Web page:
As OP knows the teacher perhaps an informal chat might work - if not approach Head of Year.

Dromedary Sun 05-Jan-14 22:48:28

At secondary school it's just one teacher among many. I'd explain to DD that that's life sometimes and not to let it get to them.

IHeartKingThistle Sun 05-Jan-14 22:55:38

She probably is chatting! 12/13 year olds often seem to think that if they aren't physically saying a word when they're reprimanded, then they're not talking. Chances are she was distracted, or engaged in a conversation but not actually saying something at that exact moment, or reacting to somebody else, or any of those things that are low level but mean she's not doing as she should. I would be picking up on this too, if it was a previously hard working student. It would certainly not mean I was picking on her.

A student once accused me of picking on him for giving him a detention when he hadn't done his work. I was 37 weeks pregnant, about to go on maternity leave, worked off my feet trying to get their coursework done before I went. I'm not ashamed to say he got the full rant 'you ACTUALLY think I sit at home thinking of ways to annoy YOU?' blush.

schoolnurse Mon 06-Jan-14 07:16:47

I was constantly picked on by a subject teacher (many years ago) it became so bad that the rest of the class were constantly commenting and one even said something to the teacher although it didn't make any difference. She was actually an excellent teacher and young and friendly to all but me and I was a exceedingly well behaved and very shy slightly anxious child I used to dread her lesson (a core subject) so five times a week and had her for three years. I mentioned it to my parents and my teacher both said it was nothing or said it was in my mind despite the fact that other class mates told the form teacher it was so bad it was becoming embarrassing. Two and a half years into it she suddenly changed she was discussing with me a piece of homework I'd done and said "it's so good we've buried the hatchet" as I'd said and done nothing I hadn't the faintest idea what she was talking about and by then was so scared of her I didn't comment. From that moment on she treated me like all the others; nice and friendly.
In retrospect she behaved in a thoroughly unprofessional way, one of my parents was a governor and probably came across as very wealthy and posh and I suspect it was pure prejudice she was very left wing. It affected the subject, her change in attitude came too late, I positively loathed it and thought I was rubbish at it, it was the only one I failed and when I retook it 6 months later and with a new teacher got an A.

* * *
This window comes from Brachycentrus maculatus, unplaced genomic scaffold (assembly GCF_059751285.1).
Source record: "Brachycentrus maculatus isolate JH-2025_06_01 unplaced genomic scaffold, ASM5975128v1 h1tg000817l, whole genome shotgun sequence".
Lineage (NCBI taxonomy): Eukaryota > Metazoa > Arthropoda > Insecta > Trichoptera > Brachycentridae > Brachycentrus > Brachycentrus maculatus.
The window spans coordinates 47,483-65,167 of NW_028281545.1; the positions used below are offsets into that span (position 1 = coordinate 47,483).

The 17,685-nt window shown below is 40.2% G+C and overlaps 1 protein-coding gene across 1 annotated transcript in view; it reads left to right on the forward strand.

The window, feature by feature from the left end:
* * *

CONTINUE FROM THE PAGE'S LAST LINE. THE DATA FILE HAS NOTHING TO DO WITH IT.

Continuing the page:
I obviously work with children we can't like all of them and we should try not to discriminate against any of them but we are all human maybe this teacher just needs a gentle reminder particularly if he's stressed about something else. Does your DD have a tutor or head of year you can talk too?

BirdintheWings Mon 06-Jan-14 09:47:50

My little goody-two-shoes was startled to be in trouble twice within weeks of starting a new school. Having listened to her account of it, I'm afraid I just snorted and told her it was a fair cop.

Frankly, I think she'd been trading for years on her reputation as such a good, hardworking little girl that she couldn't have been the half-heard one giggling and chatting.

LEMoncehadacatcalledSANTA Mon 06-Jan-14 10:02:45

Believe your daughter! Go the school and ask what is going on, stand up to her and don't be deferential just because he is a teacher. Teachers do a bloody difficult job and have my respect but they are not perfect and there will be crap teachers.

i am a bit saddened to read from other posters that they are assuming that she is turning into a teenager so likely to be misbehaving. From what you say this seems unlikely.

If she is being bullied by her teacher then you need to stand up for her - you need her to know that you will stand up for her. If she is just being a teenager then this will come out, if she is struggling with the subject, this will come out and the appropriate actions can take place. It might just be that your DD is being over sensitive, but it might be that actually this man IS picking on your DD unfairly and if that is the case, not standing up for her will be extremely damaging to her self esteem, her relationship with you and relationship with those in authority whom she is expected to trust.